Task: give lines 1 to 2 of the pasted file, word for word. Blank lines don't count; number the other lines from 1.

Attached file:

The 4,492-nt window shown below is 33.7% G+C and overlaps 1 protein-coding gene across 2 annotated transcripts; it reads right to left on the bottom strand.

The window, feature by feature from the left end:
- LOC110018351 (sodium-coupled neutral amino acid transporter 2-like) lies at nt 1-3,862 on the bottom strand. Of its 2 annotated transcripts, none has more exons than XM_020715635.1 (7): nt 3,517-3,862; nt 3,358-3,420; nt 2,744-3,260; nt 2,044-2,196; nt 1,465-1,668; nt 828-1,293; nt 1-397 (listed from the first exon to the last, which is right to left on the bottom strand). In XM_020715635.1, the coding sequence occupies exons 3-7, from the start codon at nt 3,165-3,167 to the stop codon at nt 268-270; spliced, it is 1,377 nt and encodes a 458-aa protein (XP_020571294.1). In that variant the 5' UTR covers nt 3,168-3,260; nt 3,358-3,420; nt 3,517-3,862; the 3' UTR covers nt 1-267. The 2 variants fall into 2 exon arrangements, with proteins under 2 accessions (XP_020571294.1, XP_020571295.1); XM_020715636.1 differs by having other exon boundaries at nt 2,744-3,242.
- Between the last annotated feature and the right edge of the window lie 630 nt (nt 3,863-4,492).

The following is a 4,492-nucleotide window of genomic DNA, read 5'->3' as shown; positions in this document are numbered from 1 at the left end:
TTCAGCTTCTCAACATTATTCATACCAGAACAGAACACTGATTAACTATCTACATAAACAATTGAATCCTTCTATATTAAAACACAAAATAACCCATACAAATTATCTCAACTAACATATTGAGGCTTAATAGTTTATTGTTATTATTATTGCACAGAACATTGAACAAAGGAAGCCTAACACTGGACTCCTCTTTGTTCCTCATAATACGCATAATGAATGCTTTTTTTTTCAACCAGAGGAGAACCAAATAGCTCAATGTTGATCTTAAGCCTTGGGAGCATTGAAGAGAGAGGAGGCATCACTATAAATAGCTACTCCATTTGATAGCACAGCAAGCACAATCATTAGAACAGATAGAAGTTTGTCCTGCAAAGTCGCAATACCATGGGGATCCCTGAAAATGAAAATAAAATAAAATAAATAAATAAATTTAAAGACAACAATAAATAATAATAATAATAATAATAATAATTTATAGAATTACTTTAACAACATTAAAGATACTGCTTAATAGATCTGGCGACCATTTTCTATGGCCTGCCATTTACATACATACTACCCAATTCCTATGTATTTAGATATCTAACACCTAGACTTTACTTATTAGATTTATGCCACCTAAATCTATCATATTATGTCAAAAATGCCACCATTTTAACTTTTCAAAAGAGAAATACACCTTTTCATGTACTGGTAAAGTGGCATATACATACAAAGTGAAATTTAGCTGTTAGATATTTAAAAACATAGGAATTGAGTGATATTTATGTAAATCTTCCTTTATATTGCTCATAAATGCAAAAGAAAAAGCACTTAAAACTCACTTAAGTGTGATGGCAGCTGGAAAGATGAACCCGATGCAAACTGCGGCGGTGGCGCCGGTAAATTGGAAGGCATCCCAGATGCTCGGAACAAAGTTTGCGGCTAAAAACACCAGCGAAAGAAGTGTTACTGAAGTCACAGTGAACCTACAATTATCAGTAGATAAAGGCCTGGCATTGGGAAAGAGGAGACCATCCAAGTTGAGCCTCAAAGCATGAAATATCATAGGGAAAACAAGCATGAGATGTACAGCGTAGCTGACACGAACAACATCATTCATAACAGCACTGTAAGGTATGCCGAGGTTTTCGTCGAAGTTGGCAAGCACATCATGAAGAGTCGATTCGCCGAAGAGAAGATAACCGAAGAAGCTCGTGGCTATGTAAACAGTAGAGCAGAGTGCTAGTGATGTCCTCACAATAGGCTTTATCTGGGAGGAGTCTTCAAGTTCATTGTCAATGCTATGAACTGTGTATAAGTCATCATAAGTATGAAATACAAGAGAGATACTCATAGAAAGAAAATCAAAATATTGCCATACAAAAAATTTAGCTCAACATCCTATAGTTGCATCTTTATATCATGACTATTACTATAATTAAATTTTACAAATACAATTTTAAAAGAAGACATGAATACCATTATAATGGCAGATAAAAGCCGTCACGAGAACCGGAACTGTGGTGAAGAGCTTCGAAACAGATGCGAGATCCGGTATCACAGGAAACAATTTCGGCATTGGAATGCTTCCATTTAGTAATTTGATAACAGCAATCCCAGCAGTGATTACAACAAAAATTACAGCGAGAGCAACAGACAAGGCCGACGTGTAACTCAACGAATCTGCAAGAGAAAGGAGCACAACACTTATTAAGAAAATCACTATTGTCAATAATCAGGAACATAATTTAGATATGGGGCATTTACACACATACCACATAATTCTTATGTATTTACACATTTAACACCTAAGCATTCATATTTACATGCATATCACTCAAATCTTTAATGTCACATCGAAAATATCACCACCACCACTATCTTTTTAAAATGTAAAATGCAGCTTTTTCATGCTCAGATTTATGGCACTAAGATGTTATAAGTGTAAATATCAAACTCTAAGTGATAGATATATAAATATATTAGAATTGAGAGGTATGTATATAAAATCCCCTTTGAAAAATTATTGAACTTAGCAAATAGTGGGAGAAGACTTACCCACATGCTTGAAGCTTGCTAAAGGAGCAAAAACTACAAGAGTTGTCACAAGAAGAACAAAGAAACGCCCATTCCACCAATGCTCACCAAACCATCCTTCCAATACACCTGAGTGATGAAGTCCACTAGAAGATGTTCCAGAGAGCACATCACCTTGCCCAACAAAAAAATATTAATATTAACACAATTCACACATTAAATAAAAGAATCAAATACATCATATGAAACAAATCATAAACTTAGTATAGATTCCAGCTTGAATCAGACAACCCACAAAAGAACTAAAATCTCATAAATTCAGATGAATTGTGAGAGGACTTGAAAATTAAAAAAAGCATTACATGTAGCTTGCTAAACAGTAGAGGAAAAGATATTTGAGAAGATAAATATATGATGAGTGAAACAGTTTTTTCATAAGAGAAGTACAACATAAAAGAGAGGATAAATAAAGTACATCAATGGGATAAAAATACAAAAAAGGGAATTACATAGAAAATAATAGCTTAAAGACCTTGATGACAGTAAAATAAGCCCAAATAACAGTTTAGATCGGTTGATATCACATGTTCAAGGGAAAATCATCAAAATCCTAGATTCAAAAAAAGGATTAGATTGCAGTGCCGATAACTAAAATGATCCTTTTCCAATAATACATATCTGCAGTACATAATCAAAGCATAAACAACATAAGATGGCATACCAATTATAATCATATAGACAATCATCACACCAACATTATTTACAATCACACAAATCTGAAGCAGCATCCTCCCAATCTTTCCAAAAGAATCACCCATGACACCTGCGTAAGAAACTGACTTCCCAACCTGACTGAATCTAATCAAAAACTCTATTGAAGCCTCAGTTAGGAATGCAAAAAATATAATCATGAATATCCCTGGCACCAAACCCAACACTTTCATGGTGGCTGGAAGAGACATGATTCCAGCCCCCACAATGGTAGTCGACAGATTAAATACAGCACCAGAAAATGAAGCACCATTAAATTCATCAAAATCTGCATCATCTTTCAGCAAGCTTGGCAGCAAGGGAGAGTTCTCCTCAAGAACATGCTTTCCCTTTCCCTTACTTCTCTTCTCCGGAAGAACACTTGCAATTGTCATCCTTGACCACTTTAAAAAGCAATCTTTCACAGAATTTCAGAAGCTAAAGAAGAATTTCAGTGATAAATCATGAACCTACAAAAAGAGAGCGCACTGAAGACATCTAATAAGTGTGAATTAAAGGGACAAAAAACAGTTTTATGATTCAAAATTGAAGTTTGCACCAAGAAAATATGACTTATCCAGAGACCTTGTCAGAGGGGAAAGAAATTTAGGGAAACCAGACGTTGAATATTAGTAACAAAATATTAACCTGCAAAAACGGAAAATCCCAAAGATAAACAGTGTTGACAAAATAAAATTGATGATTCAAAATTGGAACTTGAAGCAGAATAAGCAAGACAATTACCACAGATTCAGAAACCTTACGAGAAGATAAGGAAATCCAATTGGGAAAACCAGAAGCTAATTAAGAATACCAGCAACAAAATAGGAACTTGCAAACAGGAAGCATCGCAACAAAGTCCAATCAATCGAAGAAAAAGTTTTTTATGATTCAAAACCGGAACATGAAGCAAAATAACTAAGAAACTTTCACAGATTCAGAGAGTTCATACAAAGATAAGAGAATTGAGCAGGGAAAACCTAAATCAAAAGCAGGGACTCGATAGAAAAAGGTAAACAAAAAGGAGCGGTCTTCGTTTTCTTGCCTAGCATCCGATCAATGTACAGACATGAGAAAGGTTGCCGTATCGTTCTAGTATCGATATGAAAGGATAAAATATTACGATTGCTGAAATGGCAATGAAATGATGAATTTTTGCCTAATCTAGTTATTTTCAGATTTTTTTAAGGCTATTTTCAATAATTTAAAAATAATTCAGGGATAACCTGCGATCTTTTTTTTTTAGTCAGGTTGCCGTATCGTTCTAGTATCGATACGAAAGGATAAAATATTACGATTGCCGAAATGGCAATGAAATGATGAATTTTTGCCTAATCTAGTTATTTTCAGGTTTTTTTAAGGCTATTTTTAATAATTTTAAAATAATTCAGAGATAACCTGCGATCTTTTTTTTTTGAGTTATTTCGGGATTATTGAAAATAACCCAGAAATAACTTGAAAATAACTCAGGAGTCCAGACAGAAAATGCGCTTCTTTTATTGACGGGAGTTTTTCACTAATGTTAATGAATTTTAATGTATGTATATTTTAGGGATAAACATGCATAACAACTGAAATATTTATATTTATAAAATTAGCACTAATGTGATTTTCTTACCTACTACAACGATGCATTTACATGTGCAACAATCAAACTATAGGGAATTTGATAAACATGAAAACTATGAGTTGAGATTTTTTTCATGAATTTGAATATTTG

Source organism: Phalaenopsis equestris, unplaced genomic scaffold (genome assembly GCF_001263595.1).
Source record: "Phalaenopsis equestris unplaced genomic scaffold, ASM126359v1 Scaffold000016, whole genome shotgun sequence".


The 4,492-nt window shown below is 33.7% G+C and overlaps 1 protein-coding gene across 2 annotated transcripts; it reads right to left on the bottom strand.

The window, feature by feature from the left end: